However, the distant plain of southern Puebla, known regionally as la mixteca poblana, seems an unlikely place to find this decorative example of the late Pueblan baroque. Although the parish church of San Pedro Tecomatlán dates back to 1500s, it was substantially rebuilt in the latter years of the 18th century, and fitted with an elaborate facade in the still fashionable Mexican Churrigueresque style.
San Pedro Tecomatlan facade before and after recent restorationThe Facade
Although the architect and source of funding for this ornate church front is so far unknown, the facade is remarkable for its profusion of statuary and relief ornament in a popular folk idiom. The decorative center facade is framed by its two pairs of elaborate estípites, decorated with herms and grotesque masks. Prominent niche-pilasters (interestípites) in carved stone and modeled stucco feature the statues of the Four Evangelists, housed in swagged niches complete with their associated symbols, and quill pens held aloft.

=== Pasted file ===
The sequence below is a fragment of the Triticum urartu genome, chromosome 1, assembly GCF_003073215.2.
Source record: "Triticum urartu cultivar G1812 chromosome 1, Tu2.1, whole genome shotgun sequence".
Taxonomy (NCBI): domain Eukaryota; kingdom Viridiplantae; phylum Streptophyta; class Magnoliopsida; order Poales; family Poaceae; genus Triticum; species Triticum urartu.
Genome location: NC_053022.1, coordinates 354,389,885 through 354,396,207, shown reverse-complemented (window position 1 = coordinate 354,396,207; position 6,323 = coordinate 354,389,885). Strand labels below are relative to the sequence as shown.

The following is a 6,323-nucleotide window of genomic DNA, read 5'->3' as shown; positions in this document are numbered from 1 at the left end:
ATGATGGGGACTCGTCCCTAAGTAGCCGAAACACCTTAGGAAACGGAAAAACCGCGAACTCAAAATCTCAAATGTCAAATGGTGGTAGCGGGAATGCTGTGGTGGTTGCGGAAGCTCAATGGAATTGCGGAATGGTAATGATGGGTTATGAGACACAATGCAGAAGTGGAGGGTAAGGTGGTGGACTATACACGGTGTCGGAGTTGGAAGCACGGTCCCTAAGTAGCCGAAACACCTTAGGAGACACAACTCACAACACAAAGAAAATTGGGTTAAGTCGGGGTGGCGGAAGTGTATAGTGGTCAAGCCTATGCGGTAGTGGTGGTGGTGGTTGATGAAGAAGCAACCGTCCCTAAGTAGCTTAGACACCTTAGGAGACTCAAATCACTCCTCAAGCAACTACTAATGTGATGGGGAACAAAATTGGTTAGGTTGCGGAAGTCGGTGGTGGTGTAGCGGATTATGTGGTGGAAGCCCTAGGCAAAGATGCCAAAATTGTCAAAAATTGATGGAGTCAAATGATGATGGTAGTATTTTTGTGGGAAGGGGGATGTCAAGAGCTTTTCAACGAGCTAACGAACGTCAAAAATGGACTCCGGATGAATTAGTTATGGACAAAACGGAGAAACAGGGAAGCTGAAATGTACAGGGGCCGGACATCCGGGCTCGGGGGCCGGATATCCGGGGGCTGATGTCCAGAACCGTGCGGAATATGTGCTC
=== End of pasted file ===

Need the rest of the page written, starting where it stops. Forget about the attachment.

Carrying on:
A naive, frontal figure of St. Peter (San Pedro) rests in a plain niche over the doorway. Above the "bulls-eye" choir window, a group of flying angels in 16th century style surround a curtained upper niche which contains another small statue. A pair of large, naked atlantes support the crowning gable. Every element is densely ornamented with delirious swirls of vegetation & scrollwork.
Text © Richard D. Perry 2005/2019